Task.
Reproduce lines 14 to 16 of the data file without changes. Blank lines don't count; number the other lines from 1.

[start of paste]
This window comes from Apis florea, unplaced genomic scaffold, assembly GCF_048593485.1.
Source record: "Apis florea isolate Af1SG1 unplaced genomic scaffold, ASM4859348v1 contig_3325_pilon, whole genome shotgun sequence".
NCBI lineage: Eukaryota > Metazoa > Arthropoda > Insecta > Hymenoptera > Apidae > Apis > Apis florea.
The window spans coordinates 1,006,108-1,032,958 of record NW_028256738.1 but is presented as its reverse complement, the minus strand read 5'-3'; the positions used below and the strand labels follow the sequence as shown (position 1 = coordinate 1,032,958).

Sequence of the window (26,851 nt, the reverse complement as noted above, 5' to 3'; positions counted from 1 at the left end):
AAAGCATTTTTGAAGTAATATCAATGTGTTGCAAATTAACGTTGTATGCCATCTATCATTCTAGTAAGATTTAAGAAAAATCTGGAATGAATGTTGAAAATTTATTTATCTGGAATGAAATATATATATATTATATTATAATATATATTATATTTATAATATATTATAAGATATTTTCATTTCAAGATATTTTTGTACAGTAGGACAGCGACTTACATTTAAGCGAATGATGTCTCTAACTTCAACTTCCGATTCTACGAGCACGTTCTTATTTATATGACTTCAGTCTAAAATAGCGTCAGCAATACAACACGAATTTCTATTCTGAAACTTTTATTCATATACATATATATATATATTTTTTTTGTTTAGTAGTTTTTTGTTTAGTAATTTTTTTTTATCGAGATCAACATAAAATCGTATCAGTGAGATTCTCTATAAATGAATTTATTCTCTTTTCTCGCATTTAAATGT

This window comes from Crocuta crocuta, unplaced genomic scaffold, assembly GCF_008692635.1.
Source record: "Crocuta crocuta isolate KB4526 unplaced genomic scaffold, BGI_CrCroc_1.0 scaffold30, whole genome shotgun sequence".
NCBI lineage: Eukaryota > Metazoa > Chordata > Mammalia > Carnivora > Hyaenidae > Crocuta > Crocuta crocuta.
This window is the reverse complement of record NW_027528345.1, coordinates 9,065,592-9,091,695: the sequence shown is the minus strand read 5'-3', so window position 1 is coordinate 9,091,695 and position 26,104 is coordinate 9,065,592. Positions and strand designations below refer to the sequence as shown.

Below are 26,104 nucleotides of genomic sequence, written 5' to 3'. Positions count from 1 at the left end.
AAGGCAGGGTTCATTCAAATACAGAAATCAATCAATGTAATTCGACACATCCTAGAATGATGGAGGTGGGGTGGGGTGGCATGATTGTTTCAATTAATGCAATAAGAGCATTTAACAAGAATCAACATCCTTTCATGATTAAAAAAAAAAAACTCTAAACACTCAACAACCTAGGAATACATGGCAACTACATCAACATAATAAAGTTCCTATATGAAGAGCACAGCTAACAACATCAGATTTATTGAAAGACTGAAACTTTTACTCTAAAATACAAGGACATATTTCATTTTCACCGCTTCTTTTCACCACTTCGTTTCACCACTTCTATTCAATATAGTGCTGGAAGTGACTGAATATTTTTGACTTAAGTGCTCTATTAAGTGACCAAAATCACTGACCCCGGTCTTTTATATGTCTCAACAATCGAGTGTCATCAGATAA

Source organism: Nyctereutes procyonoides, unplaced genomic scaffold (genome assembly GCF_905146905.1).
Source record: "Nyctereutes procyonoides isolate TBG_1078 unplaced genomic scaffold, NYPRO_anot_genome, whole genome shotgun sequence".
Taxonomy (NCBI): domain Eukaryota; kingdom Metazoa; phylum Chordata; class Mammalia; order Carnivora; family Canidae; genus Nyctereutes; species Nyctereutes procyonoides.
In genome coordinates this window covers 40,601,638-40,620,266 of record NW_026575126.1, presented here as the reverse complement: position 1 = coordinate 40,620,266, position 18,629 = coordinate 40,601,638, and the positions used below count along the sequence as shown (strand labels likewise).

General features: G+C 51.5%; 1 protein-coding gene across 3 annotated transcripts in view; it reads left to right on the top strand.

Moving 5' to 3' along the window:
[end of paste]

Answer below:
Source record: "Nyctereutes procyonoides isolate TBG_1078 unplaced genomic scaffold, NYPRO_anot_genome, whole genome shotgun sequence".
Taxonomy (NCBI): domain Eukaryota; kingdom Metazoa; phylum Chordata; class Mammalia; order Carnivora; family Canidae; genus Nyctereutes; species Nyctereutes procyonoides.
In genome coordinates this window covers 40,601,638-40,620,266 of record NW_026575126.1, presented here as the reverse complement: position 1 = coordinate 40,620,266, position 18,629 = coordinate 40,601,638, and the positions used below count along the sequence as shown (strand labels likewise).